Also, in response to the question about the issue comparing the current negligence, with the Exxon Valdez, I agree that the matters are different in terms of the direct cause, however, the extent of the damages in the BP leak may end up being much greater, and the cost of the clean up may also be much greater. Since it was BP officials who told Ken Salazar that a leak simply was not possible to the extent that we have seen, BP officials were either being deceptive, or did not have the correct facts. A 500K cut off switch which the Clinton Administration wanted on similar rigs could have easily been installed considering the 5 billion plus in profits BP made in the first quarter of 2010.

    The Supreme Court either lowered the punitive damages or tossed them out in the Exxon Valdez litigation. I am not advocating punitive damages, unless deception was involved by BP officials. What I am advocating, is making certain the the taxpayers do no get stuck with the clean up costs if the leak is not capped, and the costs become much more than the 10 billion that BP said it is prepared to pay. Even without punitives, BP may be looking at costs that necessitate the U.S. to litigate for reimbursement. I believe the U.S. government should start looking at different ways to proceed in order to avoid BP selling off assets prior to a judgment being entered against them, if the leak continues unabated.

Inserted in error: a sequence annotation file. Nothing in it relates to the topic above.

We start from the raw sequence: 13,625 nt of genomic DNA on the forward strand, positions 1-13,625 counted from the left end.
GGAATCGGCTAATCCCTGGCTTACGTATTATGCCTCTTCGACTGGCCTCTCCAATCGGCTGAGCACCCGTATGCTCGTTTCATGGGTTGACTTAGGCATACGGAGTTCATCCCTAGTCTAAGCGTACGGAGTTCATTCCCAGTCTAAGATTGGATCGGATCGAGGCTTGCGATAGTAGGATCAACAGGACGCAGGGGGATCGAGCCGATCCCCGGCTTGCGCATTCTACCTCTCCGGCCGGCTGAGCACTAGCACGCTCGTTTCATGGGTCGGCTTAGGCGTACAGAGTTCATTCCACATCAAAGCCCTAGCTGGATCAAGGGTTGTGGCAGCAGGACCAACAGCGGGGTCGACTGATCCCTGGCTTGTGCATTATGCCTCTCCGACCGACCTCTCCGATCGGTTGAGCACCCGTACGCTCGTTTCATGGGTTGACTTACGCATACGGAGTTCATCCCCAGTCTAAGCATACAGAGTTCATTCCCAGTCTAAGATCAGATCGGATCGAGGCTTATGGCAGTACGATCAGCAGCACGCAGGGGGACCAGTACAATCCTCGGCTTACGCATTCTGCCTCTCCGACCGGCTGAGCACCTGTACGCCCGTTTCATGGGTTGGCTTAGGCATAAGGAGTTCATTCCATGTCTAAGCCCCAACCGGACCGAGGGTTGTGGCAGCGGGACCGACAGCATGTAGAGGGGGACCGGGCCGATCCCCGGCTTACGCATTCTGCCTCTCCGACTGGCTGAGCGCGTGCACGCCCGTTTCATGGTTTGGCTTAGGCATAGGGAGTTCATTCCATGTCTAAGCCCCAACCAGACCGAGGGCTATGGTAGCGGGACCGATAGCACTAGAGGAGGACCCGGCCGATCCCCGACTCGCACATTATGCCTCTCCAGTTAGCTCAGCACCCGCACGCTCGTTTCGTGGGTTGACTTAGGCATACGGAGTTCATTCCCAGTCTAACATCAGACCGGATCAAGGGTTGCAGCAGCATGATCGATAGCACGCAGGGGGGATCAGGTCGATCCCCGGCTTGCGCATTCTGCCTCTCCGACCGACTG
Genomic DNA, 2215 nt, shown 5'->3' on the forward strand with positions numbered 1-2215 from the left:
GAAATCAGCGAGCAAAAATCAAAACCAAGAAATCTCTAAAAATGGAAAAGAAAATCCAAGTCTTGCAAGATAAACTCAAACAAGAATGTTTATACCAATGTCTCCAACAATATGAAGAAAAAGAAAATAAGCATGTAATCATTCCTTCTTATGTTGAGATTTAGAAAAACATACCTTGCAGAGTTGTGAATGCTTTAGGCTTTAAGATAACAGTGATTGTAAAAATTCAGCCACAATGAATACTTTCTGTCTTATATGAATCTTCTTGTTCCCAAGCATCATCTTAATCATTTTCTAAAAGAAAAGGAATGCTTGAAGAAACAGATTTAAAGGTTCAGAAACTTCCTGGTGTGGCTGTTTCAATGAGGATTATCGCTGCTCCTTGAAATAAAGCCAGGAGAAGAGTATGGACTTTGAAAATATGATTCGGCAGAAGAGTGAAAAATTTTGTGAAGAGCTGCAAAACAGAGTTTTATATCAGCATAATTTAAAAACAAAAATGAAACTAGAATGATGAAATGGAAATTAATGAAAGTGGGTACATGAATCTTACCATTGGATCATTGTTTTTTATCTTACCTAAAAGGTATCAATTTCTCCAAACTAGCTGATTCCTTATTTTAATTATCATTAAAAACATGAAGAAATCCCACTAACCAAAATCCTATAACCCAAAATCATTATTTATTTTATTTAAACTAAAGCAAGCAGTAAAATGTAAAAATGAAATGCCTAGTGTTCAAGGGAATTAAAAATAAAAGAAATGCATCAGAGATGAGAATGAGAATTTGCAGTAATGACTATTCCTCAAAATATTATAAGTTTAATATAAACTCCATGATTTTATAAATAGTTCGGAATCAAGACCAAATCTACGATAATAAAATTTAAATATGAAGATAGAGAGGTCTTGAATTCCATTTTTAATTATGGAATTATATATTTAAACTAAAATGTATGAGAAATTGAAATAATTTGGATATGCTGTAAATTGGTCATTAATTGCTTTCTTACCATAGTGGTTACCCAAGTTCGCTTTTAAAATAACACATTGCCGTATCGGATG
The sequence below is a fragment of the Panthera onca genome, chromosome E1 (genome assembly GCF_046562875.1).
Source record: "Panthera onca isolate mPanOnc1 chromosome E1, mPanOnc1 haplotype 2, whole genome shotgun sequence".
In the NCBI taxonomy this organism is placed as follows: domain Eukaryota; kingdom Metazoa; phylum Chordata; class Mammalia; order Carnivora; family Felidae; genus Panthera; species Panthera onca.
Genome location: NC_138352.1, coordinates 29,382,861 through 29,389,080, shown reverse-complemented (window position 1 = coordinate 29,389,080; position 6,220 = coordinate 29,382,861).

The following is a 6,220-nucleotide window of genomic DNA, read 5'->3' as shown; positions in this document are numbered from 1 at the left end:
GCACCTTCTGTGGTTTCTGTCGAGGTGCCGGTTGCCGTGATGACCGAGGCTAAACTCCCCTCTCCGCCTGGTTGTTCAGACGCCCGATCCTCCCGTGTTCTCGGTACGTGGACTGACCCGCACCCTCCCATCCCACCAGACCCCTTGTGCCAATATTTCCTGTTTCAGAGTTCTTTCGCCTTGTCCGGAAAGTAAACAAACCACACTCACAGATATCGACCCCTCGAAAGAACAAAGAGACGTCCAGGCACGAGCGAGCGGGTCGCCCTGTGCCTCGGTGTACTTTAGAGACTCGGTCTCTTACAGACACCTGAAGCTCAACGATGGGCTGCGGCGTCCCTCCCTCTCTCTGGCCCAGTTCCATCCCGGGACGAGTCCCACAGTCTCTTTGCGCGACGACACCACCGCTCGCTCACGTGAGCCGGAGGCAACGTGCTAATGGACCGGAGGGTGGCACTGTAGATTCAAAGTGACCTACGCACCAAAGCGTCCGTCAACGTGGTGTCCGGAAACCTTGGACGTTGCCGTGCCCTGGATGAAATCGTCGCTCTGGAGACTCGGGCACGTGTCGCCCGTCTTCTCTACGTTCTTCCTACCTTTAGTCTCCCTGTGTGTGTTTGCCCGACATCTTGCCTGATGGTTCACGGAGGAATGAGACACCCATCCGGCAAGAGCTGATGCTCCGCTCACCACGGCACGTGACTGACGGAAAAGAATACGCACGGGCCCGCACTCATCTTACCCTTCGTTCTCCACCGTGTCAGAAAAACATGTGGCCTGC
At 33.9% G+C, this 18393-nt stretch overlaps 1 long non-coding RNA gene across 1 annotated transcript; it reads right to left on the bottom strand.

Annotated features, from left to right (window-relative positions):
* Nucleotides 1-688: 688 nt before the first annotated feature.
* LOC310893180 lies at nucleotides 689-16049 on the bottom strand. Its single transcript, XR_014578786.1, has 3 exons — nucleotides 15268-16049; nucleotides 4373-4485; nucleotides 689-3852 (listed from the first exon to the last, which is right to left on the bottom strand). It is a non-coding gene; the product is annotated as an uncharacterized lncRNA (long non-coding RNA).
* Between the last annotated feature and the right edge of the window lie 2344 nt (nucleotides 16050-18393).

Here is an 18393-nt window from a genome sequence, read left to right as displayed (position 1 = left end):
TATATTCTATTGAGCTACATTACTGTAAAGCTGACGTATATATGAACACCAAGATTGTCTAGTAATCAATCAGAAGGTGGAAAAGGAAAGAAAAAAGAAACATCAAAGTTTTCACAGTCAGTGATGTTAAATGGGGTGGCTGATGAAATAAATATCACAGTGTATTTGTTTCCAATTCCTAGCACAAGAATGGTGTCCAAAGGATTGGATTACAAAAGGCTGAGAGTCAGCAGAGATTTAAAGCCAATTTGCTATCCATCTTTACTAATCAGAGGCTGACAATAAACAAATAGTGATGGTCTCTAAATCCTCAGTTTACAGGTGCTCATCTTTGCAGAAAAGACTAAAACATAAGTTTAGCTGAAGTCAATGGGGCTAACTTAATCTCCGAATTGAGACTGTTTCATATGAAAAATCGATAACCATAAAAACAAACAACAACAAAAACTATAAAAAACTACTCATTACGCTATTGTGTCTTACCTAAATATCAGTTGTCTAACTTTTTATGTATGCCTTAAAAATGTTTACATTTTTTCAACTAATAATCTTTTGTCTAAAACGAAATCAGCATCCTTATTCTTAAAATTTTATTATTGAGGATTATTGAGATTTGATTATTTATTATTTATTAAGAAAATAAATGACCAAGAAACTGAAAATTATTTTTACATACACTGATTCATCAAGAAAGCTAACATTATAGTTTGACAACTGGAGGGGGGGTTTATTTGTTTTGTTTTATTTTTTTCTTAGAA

In my opinion, a drunk captain is a very serious matter, but deceptive corporate practices that might have been used to avoid installing a cut-off switch is a corporate policy that should not be tolerated and an investigation of that issue is something that will obviously be important and hopefully done very soon, before evidence is “lost”, or memories “fade”.

    Vice-president Cheney seems to be the person who never wanted the public to know what was said when he set the policies with the energy companies soon after taking office in his first term. I have not heard any comments from Mr. Cheney since the BP leak began. It reminds me of way Vice-President Cheney behaved when WMD’s were never found in Iraq. I suppose some one like Scooter Libby will be hung out to dry, for the BP “leak”. I doubt Mr. Cheney will want to fess up to any mistakes in judgment for not insisting on cut off switches. He’s more likely to blame it on bad intel from BP.